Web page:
By Erica Lawson
My first book came out in 2009. At that time there were many contemporary romances and, to a lesser extent, mystery/suspense stories. There were an even small number of memoirs, poetry, anthologies, science fiction and a handful of what was considered lesser genres. Getting a contract from a publisher was worth something then. You were a writer.
So much has changed since 2009. In five years lesbian fiction has exploded. Since Amazon took the shackles off publishing, and especially self-publishing, there are literally hundreds of books out in the marketplace now. So, what has it meant to the writer?
To the reader, the most obvious answer is money. Established authors now have to share the limited market with considerably more people. Gone are the days where releasing a book guaranteed good sales and a slap on the back from the adoring public. That contract is no longer worth its weight in gold. Each and every author has to earn their royalties, because near enough is now not good enough, not that it ever should have been. Ask most authors and they will insist they are not in it for the money. Most of us have a day job, spending the remaining few available hours crafting a story we hope will be enjoyed by our readers.
Recognition. It’s human nature to be pleased if someone says to you, “Hey! You wrote such and such. I love that book!” It makes you feel you have done something well enough to attract attention. Of course, it can also work the other way. “Hey! You wrote that stinker!” It’s a fact of life. Not everyone will like your work, and the internet encourages that by allowing your critics to post their opinion everywhere.
Finally, but not least of all, is the love of writing. There is nothing more satisfying than seeing those two little words-the end, except of course holding the finished book in your hands. I made this with my imagination and skill. It’s mine. While we have the passion to write, there is also a little ego stroking in seeing the results of that passion.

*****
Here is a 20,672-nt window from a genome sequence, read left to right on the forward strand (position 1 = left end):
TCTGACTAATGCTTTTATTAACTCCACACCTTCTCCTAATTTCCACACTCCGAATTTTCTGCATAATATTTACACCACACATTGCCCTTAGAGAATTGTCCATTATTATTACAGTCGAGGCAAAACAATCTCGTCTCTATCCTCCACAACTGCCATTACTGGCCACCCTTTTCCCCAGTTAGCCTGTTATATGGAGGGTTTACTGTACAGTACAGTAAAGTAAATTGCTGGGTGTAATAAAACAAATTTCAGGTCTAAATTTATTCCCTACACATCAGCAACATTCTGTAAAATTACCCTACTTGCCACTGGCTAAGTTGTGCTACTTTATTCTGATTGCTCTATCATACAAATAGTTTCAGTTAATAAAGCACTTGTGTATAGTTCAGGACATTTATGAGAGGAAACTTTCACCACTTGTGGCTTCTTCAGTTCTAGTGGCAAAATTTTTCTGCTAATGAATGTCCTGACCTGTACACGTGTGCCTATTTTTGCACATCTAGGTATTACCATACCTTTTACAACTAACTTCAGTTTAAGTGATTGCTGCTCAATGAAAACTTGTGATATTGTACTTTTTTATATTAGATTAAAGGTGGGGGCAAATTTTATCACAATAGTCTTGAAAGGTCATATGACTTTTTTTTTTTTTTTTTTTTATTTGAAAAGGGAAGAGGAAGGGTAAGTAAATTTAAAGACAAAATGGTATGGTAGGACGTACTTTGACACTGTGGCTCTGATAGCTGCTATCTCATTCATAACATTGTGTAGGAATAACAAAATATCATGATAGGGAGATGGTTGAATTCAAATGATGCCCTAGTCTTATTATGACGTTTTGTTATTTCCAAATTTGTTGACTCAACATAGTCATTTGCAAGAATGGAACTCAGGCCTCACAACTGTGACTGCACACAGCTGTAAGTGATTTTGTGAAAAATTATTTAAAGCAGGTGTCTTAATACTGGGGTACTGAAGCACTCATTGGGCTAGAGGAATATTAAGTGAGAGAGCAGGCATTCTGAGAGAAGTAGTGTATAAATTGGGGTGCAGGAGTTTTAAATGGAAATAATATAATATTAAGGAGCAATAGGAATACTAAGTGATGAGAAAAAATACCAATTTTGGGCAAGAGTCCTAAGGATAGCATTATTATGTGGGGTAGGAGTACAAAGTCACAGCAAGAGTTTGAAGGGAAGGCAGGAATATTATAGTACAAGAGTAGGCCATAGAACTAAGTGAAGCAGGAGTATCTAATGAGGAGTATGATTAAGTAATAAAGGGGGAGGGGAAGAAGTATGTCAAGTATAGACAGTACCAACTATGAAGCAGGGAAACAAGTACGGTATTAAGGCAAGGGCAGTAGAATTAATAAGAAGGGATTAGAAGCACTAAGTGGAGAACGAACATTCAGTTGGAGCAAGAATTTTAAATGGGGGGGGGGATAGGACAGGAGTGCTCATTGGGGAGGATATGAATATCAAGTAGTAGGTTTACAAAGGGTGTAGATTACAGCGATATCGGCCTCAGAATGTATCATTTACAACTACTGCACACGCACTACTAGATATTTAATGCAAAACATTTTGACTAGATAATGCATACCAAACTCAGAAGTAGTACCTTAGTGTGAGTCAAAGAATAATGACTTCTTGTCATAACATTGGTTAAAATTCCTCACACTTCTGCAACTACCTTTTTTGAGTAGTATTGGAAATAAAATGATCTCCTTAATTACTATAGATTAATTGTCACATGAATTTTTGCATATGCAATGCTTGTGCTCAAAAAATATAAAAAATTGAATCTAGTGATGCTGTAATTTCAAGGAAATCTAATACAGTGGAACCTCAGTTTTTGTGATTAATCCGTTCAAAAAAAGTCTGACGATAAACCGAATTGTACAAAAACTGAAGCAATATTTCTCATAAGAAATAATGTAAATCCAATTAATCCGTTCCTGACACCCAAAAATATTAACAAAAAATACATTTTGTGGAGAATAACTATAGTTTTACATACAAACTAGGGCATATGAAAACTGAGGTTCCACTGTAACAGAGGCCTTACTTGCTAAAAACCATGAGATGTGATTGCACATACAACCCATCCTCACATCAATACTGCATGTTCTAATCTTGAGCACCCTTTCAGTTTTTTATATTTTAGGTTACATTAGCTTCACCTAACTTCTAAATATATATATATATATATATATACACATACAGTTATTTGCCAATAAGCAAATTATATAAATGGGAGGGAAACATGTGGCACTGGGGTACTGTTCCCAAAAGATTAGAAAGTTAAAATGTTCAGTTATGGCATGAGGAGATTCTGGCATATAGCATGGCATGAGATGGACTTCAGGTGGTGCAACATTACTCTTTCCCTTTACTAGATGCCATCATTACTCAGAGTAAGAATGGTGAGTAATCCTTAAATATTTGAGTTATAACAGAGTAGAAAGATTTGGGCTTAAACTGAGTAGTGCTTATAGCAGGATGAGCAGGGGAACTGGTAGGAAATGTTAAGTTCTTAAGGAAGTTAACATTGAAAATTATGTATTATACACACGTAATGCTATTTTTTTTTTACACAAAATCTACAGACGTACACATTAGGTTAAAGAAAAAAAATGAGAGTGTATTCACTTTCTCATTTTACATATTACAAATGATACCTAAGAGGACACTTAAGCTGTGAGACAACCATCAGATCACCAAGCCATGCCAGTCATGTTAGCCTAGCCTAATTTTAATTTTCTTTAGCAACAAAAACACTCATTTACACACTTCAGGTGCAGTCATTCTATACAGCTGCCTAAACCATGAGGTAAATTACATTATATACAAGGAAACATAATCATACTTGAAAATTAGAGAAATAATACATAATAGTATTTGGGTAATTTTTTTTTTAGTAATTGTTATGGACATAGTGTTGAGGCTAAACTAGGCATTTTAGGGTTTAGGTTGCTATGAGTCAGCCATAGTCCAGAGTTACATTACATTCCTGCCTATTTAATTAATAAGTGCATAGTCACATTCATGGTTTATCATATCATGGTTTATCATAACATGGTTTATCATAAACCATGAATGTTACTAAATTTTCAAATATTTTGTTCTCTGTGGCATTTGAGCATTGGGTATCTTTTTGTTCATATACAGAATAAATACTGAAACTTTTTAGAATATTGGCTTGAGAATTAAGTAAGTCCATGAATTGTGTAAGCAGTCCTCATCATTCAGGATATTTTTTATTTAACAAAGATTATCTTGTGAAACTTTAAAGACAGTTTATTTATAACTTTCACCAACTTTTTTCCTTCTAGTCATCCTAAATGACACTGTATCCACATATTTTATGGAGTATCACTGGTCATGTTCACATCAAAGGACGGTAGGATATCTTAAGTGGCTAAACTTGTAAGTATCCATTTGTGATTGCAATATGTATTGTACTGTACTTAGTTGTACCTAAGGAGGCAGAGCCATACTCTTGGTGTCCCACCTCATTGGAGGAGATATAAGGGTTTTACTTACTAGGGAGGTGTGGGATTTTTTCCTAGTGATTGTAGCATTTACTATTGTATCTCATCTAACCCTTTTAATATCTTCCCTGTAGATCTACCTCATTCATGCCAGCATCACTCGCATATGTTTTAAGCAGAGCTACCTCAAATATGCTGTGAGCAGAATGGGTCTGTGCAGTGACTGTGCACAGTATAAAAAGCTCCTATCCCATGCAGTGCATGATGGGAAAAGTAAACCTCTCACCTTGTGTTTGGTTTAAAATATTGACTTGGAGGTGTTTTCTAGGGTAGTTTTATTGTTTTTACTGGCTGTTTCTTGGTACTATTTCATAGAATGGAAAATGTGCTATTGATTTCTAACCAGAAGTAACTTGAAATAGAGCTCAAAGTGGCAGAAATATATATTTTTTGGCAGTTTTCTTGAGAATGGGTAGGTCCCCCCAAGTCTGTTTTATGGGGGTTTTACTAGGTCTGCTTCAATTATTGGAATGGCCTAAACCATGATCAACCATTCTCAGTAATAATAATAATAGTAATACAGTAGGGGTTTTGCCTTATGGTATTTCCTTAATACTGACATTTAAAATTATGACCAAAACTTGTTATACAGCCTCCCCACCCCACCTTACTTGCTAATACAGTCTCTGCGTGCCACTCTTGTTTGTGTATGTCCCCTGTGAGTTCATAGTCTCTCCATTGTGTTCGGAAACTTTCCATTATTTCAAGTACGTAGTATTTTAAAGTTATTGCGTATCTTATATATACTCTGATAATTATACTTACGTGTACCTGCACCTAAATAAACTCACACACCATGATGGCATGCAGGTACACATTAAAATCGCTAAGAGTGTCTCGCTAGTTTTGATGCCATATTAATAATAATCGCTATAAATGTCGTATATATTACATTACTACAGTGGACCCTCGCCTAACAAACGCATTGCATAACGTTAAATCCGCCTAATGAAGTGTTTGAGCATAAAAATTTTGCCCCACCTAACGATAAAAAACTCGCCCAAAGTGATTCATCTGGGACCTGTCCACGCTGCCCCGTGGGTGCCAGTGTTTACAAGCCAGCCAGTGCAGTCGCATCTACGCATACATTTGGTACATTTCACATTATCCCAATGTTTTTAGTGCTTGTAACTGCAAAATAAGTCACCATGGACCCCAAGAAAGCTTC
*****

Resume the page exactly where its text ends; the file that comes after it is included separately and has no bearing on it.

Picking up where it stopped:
Writing a book is not easy. It takes patience and commitment to finish the task you have set yourself. It doesn’t happen overnight. In fact, a lot of stories take months to write. Very, very few happen in days or weeks. Some authors only publish one book every 6 months, some 12 months, some 18 months. This is not an indication of quality. The author is. When you purchase a book, it’s the author’s talent and reputation to turn out a good book you are buying. It’s their ability to tell a well thought-out, visually descriptive story that will stay with you long after you have finished it.
So, I suppose the point I am trying to make is that while we write because the written word flows hotly through our veins and we have a need to express it, a little bit of money and back slapping comes with the territory. Don’t be afraid to approach us. We like it when someone appreciates our work. An out-of-the-blue email from a reader saying they liked the book goes a long way to confirming our belief in ourselves and pushes us onto the next fantastic tale we can conjure up for you.
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Erica’s is giving away the eBook version of “Reflected Passion.” Leave a comment to enter the book giveaway. The winner will be announced on July 7th!